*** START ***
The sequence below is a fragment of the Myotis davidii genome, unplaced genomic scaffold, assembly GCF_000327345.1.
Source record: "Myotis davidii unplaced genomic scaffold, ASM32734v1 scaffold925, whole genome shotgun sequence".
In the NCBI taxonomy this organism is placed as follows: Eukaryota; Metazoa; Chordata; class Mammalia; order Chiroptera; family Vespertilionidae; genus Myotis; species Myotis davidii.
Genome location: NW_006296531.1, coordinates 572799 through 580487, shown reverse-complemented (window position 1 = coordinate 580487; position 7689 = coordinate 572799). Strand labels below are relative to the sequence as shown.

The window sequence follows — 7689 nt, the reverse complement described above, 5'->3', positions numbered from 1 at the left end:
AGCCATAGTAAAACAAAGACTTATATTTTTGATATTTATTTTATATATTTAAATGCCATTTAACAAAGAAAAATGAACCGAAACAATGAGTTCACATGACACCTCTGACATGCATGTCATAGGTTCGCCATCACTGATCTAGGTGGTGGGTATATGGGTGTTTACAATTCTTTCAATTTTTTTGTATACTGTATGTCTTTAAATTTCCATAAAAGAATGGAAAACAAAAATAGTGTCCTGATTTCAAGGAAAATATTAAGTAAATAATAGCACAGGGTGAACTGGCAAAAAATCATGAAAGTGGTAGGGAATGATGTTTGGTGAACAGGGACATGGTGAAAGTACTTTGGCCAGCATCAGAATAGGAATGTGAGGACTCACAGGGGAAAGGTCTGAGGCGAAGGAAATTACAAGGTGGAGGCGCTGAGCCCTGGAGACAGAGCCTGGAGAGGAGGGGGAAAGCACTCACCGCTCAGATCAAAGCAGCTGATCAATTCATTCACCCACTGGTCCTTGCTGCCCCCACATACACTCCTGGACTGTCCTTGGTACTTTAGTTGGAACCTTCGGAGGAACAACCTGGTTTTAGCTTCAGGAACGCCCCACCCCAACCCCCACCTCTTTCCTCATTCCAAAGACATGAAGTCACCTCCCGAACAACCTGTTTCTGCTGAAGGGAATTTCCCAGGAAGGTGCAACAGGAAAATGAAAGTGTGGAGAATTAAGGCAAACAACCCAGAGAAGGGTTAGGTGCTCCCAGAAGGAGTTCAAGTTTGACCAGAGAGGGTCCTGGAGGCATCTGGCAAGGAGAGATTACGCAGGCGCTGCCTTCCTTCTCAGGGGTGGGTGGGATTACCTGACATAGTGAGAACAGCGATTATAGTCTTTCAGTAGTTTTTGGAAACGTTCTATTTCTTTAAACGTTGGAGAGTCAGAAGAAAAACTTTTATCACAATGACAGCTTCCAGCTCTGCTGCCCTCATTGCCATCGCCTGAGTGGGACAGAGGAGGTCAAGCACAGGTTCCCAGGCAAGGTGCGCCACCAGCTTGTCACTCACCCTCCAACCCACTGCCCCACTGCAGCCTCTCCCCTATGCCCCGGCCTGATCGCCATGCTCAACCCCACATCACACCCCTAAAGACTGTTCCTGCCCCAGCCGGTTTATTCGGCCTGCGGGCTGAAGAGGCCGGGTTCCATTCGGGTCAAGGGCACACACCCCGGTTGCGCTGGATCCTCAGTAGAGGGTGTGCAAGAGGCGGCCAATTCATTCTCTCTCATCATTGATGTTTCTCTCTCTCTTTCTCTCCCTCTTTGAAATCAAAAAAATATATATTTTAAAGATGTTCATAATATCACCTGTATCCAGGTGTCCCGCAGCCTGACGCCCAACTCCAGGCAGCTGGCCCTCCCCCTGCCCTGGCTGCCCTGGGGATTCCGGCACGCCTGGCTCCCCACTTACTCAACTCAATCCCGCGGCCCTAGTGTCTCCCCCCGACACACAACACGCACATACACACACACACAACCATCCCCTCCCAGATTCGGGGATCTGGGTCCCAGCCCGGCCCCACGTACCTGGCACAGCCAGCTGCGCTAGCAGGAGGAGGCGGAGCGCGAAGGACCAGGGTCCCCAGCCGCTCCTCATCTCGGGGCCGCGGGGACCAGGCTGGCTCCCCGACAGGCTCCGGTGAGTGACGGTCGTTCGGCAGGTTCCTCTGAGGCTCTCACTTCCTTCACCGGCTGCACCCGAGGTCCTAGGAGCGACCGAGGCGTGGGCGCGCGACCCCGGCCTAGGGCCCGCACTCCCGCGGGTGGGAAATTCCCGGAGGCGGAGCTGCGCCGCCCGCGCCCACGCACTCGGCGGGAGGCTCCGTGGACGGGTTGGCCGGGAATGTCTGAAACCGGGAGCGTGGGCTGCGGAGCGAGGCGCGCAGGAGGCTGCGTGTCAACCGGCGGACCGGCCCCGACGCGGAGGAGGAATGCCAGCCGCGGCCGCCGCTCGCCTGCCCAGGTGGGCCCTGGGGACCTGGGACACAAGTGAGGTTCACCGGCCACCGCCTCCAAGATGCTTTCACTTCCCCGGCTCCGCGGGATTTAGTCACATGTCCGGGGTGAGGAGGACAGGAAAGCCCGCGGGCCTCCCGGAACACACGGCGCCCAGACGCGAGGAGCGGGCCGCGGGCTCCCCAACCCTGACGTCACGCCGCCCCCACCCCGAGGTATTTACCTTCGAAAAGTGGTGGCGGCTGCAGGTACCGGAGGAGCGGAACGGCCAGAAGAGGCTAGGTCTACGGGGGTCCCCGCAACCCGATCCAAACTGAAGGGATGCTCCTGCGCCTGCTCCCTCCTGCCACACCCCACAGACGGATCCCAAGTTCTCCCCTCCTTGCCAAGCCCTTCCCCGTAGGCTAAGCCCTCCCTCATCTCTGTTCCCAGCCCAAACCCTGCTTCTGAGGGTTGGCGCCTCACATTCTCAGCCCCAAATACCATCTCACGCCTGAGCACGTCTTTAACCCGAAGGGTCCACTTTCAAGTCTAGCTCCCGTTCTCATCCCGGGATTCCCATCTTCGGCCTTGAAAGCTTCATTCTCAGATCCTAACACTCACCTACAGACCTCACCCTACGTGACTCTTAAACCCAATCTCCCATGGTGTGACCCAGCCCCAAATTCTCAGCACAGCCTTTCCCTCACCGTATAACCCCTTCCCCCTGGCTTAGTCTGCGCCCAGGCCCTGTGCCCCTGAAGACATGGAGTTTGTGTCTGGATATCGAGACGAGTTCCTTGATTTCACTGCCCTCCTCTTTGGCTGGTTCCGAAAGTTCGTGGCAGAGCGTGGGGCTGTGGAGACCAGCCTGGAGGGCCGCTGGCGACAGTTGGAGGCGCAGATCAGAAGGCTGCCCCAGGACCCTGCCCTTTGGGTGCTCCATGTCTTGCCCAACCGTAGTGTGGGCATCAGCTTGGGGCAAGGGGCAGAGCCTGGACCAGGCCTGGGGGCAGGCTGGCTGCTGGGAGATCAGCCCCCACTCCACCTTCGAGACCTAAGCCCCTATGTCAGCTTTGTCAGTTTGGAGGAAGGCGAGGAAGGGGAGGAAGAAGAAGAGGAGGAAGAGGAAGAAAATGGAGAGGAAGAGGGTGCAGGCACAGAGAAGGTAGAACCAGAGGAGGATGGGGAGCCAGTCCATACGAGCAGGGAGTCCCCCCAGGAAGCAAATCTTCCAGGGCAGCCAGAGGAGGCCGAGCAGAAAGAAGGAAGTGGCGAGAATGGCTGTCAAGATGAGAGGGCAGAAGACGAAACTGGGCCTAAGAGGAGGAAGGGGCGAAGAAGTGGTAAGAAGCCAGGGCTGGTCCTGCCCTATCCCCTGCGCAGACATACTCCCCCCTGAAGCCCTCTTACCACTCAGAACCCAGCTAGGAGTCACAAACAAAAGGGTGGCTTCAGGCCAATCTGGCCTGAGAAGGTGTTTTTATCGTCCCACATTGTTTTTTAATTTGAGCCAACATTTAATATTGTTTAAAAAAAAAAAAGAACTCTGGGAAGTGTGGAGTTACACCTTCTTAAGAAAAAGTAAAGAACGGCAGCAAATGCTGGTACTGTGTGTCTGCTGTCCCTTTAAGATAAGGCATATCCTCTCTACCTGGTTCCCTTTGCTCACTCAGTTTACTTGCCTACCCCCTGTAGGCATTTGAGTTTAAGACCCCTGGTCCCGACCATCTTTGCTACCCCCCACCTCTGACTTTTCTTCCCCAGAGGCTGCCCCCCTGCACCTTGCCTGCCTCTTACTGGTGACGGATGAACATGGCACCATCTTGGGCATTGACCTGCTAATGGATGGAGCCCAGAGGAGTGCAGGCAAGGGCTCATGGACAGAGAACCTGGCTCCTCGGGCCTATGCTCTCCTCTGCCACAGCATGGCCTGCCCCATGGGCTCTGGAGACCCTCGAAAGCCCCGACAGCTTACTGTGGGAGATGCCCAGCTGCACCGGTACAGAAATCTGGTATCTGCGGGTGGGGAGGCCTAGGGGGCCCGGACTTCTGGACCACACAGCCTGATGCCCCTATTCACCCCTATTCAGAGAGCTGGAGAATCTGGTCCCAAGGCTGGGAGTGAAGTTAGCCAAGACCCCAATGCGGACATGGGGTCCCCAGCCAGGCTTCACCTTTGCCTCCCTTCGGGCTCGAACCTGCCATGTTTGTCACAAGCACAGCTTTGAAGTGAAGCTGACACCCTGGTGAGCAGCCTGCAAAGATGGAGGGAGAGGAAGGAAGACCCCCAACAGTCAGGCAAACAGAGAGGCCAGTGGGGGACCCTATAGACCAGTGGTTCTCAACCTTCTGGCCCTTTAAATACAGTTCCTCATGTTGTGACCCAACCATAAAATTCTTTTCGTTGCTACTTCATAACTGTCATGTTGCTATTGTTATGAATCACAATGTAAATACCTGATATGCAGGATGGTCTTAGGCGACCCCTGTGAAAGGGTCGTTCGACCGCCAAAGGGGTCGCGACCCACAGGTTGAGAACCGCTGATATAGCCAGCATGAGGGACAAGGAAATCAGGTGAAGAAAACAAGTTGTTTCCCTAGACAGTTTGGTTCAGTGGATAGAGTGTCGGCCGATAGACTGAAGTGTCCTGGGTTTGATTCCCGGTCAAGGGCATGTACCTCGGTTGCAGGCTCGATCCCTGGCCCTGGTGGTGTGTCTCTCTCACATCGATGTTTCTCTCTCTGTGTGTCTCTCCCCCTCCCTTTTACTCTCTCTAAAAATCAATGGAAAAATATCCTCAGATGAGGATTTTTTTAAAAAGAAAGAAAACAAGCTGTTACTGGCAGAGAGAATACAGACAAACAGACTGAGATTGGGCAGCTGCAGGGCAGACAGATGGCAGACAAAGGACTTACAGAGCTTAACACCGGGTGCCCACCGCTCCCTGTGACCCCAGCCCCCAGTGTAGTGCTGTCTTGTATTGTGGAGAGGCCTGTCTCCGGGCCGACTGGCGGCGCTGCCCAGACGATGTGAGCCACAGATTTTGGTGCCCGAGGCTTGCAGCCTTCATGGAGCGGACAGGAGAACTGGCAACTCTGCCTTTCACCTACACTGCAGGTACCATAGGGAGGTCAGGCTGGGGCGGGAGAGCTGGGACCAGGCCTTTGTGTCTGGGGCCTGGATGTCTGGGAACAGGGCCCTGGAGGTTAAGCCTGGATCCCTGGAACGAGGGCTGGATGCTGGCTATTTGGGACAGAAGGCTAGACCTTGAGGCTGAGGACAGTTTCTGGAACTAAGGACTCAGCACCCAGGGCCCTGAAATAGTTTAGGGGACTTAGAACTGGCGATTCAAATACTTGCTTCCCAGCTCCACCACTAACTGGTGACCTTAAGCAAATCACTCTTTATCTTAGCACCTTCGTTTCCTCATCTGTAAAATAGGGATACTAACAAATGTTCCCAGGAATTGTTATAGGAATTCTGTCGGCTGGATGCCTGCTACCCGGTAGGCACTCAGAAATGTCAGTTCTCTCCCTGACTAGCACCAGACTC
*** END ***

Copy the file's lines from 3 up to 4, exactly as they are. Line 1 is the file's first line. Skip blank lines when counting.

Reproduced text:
In the NCBI taxonomy this organism is placed as follows: Eukaryota; Metazoa; Chordata; class Mammalia; order Chiroptera; family Vespertilionidae; genus Myotis; species Myotis davidii.
Genome location: NW_006296531.1, coordinates 572799 through 580487, shown reverse-complemented (window position 1 = coordinate 580487; position 7689 = coordinate 572799). Strand labels below are relative to the sequence as shown.